Researchers are looking into the safety of fruit wines aged in barrels made in the Philippines.
The Department of Science and Technology-Forest Products Research and Development Institute (DOST-FPRDI) said the project is an off-shoot of the Institute’s efforts at pilot-testing its own wine barrels made from tree plantation species (TPS).
They include wine barrels made from big-leafed mahogany (Swietenia macrophylla), mangium (Acacia mangium) and river red gum (Eucalyptus camaldulensis), and a fruit tree—santol (Sandoricum koijape).
The wine barrels were developed to find substitutes to white oak (Quercus alba), known worldwide as the best material for ageing wines.
“We want to assure our future technology adopters and the public of the quality of the wines produced using our [Philippine-made] barrels,” Project Leader Kim Wilmer M. Balagot explained.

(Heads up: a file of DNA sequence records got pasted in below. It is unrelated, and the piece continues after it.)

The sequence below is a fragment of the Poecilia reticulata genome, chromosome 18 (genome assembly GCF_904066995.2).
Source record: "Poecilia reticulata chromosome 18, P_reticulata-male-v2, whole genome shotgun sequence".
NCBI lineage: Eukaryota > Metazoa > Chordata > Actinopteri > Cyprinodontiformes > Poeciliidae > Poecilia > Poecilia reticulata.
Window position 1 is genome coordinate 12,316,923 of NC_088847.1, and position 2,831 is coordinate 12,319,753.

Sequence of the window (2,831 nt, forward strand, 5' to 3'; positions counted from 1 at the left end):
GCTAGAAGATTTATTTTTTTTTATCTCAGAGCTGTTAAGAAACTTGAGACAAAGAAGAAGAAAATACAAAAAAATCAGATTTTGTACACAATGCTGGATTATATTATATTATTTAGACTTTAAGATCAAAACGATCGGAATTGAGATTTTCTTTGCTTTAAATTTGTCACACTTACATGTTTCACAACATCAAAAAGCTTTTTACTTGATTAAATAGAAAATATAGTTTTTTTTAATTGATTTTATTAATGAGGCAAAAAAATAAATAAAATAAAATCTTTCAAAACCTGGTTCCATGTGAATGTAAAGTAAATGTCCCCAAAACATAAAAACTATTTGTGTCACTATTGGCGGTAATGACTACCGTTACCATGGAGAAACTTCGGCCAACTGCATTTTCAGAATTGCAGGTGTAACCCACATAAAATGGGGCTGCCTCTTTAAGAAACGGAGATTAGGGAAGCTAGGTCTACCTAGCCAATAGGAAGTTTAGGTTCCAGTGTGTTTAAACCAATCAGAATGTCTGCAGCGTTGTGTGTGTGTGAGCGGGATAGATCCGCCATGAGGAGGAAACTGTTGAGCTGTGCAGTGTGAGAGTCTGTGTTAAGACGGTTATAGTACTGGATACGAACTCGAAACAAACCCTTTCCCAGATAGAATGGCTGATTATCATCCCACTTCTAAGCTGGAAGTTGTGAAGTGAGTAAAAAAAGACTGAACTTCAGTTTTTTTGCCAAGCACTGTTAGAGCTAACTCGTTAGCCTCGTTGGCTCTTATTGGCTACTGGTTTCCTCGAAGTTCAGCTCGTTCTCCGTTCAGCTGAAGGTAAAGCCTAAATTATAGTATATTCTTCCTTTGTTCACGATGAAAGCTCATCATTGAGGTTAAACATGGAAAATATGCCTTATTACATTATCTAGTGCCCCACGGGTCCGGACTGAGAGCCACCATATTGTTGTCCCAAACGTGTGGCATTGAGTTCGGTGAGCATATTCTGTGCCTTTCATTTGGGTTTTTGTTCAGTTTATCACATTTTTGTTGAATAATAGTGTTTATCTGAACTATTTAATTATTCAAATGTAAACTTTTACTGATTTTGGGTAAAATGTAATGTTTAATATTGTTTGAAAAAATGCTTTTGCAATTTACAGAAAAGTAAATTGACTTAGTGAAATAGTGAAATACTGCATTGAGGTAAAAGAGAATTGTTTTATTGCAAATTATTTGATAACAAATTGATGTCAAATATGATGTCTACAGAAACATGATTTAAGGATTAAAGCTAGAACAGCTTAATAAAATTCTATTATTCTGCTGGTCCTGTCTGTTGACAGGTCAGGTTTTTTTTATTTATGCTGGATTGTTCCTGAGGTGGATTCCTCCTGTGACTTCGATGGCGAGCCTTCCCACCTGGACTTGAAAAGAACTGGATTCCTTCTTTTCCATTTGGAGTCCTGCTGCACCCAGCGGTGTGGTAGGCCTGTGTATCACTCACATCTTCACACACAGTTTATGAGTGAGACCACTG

“To do this, we will test the toxicity and antioxidant activity of bignay and mango fruit wines fermented for three months. We will also check if our wine barrels contain compounds that can enrich the wines’ aroma and flavor.”
“Most local fruit wine makers use plastic and glass to age their wines,” DOST-FPRDI’s Engr. Caezar A. Cuaresma said.
“With our wine barrel technology, they have a quality yet affordable option. It’s almost like they’re using imported barrels, but about three times cheaper.”
The Institute is partnering with the Laguna-based Angeles Woodworks Co. for the fabrication of the wine barrels, and with Dielle’s Apiary and Meadery Inc. for the fruit wines.
Funded by the DOST-Philippine Council for Agriculture, Aquatic and Natural Resources Research and Development (DOST-PCAARRD), the project began in June and will end in February 2022. Apple Jean C. Martin- de Leon/Rizalina K. Araral, S&T Media Services